27. Rezaie, A.; Buresi, M.; Lembo, A.; Lin, H.; McCallum, R.; Rao, S.; Schmulson, M.; Valdovinos, M.; Zakko, S.; Pimentel, M. Hydrogen and Methane-Based Breath Testing in Gastrointestinal Disorders: The North American Consensus. Am. J. Gastroenterol. 2017, 112, 775–784. [Google Scholar] [CrossRef][Green Version]
  28. Jones, A. Breath-Acetone Concentrations in Fasting Healthy Men: Response of Infrared Breath-Alcohol Analyzers. J. Anal. Toxicol. 1987, 11, 67–69. [Google Scholar] [CrossRef]
  29. Paoli, A.; Bosco, G.; Camporesi, E.M.; Mangar, D. Ketosis, ketogenic diet and food intake control: A complex relationship. Front. Psychol. 2015, 6, 27. [Google Scholar] [CrossRef][Green Version]
  30. Clarke, W.L.; Jones, T.; Rewers, A.; Dunger, D.; Klingensmith, G.J. Assessment and management of hypoglycemia in children and adolescents with diabetes. Pediatr. Diabetes 2009, 10, 134–145. [Google Scholar] [CrossRef]
  31. Biosense. Readout Health, Biosense™. Available online: (accessed on 5 November 2020).
  32. Lexico Health. Keto Breath Analyzer. Available online: (accessed on 5 November 2020).
  33. Lencool. Available online: (accessed on 5 November 2020).
  34. Qetoe Ketone Breath Meter. Available online: (accessed on 5 November 2020).
  35. House of Keto Monitor™. Available online: (accessed on 5 November 2020).
  36. KETOscan. Available online: (accessed on 5 November 2020).
  37. Schwarm, K.K.; Strand, C.L.; Miller, V.A.; Spearrin, R.M. Calibration-free breath acetone sensor with interference correction based on wavelength modulation spectroscopy near 8.2 μm. Appl. Phys. A 2020, 126, 9. [Google Scholar] [CrossRef]
  38. Taucher, J.; Hansel, A.; Jordan, A.; Lindinger, W. Analysis of Compounds in Human Breath after Ingestion of Garlic Using Proton-Transfer-Reaction Mass Spectrometry. J. Agric. Food Chem. 1996, 44, 3778–3782. [Google Scholar] [CrossRef]
  39. Landsberg, L.; Young, J.B.; Leonard, W.R.; Linsenmeier, R.A.; Turek, F.W. Is obesity associated with lower body temperatures? Core temperature: A forgotten variable in energy balance. Metabolism 2009, 58, 871–876. [Google Scholar] [CrossRef]
  40. Gaffney, E.M.; Lim, K.; Minteer, S.D. Breath biosensing: Using electrochemical enzymatic sensors for detection of biomarkers in human breath. Curr. Opin. Electrochem. 2020, 23, 26–30. [Google Scholar] [CrossRef]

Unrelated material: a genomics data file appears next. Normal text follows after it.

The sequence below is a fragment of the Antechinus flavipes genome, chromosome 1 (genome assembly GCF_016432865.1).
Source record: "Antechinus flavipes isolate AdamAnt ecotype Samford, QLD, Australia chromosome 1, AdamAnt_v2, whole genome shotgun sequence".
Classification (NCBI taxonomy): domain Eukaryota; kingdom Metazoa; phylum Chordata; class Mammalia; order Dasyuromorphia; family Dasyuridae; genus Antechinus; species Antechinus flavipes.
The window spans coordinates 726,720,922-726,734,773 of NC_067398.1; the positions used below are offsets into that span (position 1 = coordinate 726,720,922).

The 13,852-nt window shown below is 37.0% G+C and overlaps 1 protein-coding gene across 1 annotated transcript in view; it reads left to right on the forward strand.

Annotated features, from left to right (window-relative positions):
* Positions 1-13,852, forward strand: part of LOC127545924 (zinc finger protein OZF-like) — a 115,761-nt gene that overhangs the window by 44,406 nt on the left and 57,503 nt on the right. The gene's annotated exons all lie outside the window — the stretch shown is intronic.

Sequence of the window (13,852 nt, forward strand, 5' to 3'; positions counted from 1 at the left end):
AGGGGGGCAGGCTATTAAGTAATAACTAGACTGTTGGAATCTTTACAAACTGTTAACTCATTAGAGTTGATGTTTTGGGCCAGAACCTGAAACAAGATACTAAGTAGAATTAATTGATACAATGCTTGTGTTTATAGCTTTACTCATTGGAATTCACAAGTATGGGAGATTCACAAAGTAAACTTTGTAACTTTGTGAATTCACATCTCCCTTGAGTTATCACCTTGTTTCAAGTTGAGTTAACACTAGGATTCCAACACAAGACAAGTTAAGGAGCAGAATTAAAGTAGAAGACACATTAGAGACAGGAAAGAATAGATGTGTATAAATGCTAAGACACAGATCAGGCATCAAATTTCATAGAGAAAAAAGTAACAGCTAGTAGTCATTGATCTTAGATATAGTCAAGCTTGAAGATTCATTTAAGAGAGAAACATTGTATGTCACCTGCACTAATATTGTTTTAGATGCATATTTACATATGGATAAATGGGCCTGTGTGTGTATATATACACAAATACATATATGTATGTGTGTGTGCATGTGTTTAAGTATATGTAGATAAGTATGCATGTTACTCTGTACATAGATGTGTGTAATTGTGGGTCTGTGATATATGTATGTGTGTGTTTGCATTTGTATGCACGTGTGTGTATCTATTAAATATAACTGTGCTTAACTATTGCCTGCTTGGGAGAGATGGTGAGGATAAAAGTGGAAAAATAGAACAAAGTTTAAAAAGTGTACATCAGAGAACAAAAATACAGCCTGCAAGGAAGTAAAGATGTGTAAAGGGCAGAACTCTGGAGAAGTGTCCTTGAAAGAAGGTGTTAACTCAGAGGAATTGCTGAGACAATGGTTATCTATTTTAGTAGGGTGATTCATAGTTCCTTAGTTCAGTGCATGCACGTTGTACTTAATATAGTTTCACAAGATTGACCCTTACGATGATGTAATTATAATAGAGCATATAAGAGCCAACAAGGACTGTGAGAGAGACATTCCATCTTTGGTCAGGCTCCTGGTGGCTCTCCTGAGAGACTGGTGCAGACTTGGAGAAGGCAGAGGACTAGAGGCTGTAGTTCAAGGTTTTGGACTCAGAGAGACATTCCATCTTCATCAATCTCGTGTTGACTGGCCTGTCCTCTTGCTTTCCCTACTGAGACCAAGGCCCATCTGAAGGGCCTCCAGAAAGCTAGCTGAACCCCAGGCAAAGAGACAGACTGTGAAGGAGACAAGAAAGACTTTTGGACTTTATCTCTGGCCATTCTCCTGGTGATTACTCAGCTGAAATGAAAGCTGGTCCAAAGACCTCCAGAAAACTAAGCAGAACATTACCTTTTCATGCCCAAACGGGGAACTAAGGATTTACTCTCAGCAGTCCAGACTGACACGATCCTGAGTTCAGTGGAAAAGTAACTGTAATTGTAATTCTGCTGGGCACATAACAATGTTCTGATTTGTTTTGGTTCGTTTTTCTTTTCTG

41. Chen, Y.; Qin, H.; Wang, X.; Li, L.; Hu, J. Acetone sensing properties and mechanism of nano-LaFeO3 thick-films. Sens. Actuators B Chem. 2016, 235, 56–66. [Google Scholar] [CrossRef]
  42. Kim, D.-H.; Jang, J.-S.; Koo, W.-T.; Choi, S.-J.; Kim, S.-J.; Kim, I.-D. Hierarchically interconnected porosity control of catalyst-loaded WO3 nanofiber scaffold: Superior acetone sensing layers for exhaled breath analysis. Sens. Actuators B Chem. 2018, 259, 616–625. [Google Scholar] [CrossRef]
  43. Jung, H.; Cho, W.; Yoo, R.; Lee, H.-S.; Choe, Y.-S.; Jeon, J.Y.; Lee, W. Highly selective real-time detection of breath acetone by using ZnO quantum dots with a miniaturized gas chromatographic column. Sens. Actuators B Chem. 2018, 274, 527–532. [Google Scholar] [CrossRef]
  44. Jo, Y.-M.; Lim, K.; Choi, H.J.; Yoon, J.W.; Kim, S.Y.; Yoon, J.-W. 2D metal-organic framework derived co-loading of Co3O4 and PdO nanocatalysts on In2O3 hollow spheres for tailored design of high-performance breath acetone sensors. Sens. Actuators B Chem. 2020, 325, 128821. [Google Scholar] [CrossRef]
  45. Li, J.; Smeeton, T.; Zanola, M.; Barrett, J.; Berryman-Bousquet, V. A compact breath acetone analyser based on an ultraviolet light emitting diode. Sens. Actuators B Chem. 2018, 273, 76–82. [Google Scholar] [CrossRef]
  46. Sachdeva, S.; Agarwal, A.; Agarwal, R. A Comparative Study of Gas Sensing Properties of Tungsten Oxide, Tin Oxide and Tin-Doped Tungsten Oxide Thin Films for Acetone Gas Detection. J. Electron. Mater. 2019, 48, 1617–1628. [Google Scholar] [CrossRef]